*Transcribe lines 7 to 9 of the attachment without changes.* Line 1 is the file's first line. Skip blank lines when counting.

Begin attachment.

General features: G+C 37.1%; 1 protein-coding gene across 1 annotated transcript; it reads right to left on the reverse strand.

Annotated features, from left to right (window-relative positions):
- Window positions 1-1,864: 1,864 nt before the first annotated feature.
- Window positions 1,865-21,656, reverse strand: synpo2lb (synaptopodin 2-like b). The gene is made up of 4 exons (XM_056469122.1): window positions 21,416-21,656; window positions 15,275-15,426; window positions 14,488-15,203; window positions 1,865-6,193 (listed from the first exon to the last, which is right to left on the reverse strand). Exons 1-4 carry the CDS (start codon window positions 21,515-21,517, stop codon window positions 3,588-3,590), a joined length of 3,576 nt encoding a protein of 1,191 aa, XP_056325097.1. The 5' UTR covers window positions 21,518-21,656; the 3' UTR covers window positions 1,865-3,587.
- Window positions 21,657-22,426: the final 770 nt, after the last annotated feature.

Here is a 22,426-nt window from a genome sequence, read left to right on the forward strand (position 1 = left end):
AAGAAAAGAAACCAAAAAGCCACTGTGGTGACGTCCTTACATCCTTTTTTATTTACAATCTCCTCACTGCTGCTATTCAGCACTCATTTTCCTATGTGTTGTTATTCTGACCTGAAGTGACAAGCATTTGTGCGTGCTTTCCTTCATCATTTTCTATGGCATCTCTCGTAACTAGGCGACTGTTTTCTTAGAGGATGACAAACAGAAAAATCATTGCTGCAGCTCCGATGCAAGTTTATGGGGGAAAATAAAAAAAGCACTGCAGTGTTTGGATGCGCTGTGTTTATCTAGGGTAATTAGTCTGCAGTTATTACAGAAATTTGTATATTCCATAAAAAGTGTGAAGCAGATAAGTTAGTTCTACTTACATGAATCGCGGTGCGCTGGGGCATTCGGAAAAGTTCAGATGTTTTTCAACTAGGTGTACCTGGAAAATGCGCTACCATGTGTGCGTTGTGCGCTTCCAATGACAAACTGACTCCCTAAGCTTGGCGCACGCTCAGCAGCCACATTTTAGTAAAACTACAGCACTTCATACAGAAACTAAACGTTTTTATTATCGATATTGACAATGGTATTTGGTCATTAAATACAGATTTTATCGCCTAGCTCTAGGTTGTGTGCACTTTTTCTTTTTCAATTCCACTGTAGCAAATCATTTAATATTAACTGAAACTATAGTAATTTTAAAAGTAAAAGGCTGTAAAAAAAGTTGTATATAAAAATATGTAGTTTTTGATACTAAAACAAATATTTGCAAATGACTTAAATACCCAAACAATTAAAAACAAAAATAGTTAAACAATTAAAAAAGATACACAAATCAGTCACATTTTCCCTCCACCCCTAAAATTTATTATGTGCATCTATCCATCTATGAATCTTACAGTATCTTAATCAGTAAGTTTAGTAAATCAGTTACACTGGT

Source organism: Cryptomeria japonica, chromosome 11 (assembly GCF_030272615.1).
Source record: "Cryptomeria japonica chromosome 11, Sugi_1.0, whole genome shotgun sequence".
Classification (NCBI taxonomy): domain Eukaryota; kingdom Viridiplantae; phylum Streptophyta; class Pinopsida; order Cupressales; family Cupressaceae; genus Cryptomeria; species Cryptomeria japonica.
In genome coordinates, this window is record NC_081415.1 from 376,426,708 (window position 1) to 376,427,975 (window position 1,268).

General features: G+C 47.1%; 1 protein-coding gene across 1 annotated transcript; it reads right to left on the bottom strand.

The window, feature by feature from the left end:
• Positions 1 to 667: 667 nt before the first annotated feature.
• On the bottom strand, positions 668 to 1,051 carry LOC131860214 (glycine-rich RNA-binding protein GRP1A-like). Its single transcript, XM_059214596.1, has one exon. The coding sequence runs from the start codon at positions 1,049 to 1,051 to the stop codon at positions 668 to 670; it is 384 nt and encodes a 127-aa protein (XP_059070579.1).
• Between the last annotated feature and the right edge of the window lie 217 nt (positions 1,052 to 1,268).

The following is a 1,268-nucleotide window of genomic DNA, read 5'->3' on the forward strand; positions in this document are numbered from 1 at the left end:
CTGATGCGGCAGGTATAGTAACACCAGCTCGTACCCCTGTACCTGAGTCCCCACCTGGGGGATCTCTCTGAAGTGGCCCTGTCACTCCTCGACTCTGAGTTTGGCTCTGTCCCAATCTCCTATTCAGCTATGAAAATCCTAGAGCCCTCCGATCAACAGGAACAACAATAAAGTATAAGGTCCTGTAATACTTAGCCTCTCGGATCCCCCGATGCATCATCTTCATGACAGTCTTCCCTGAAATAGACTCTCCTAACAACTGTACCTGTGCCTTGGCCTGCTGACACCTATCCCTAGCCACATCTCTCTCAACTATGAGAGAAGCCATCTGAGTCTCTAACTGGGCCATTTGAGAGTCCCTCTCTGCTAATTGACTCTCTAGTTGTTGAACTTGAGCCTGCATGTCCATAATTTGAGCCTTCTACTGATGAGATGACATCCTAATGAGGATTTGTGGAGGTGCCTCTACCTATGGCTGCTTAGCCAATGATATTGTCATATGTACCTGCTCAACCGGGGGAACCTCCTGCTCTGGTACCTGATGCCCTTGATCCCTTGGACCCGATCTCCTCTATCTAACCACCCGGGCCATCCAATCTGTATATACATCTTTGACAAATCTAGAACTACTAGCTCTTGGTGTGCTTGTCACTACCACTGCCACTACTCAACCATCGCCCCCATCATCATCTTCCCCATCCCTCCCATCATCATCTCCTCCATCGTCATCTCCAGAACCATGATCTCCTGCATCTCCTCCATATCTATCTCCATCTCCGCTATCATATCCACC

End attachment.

AAGAAAAGAAACCAAAAAGCCACTGTGGTGACGTCCTTACATCCTTTTTTATTTACAATCTCCTCACTGCTGCTATTCAGCACTCATTTTCCTATGTGTTGTTATTCTGACCTGAAGTGACAAGCATTTGTGCGTGCTTTCCTTCATCATTTTCTATGGCATCTCTCGTAACTAGGCGACTGTTTTCTTAGAGGATGACAAACAGAAAAATCATTGCTGCAGCTCCGATGCAAGTTTATGGGGGAAAATAAAAAAAGCACTGCAGTGTTTGGATGCGCTGTGTTTATCTAGGGTAATTAGTCTGCAGTTATTACAGAAATTTGTATATTCCATAAAAAGTGTGAAGCAGATAAGTTAGTTCTACTTACATGAATCGCGGTGCGCTGGGGCATTCGGAAAAGTTCAGATGTTTTTCAACTAGGTGTACCTGGAAAATGCGCTACCATGTGTGCGTTGTGCGCTTCCAATGACAAACTGACTCCCTAAGCTTGGCGCACGCTCAGCAGCCACATTTTAGTAAAACTACAGCACTTCATACAGAAACTAAACGTTTTTATTATCGATATTGACAATGGTATTTGGTCATTAAATACAGATTTTATCGCCTAGCTCTAGGTTGTGTGCACTTTTTCTTTTTCAATTCCACTGTAGCAAATCATTTAATATTAACTGAAACTATAGTAATTTTAAAAGTAAAAGGCTGTAAAAAAAGTTGTATATAAAAATATGTAGTTTTTGATACTAAAACAAATATTTGCAAATGACTTAAATACCCAAACAATTAAAAACAAAAATAGTTAAACAATTAAAAAAGATACACAAATCAGTCACATTTTCCCTCCACCCCTAAAATTTATTATGTGCATCTATCCATCTATGAATCTTACAGTATCTTAATCAGTAAGTTTAGTAAATCAGTTACACTGGT

Source organism: Cryptomeria japonica, chromosome 11 (assembly GCF_030272615.1).
Source record: "Cryptomeria japonica chromosome 11, Sugi_1.0, whole genome shotgun sequence".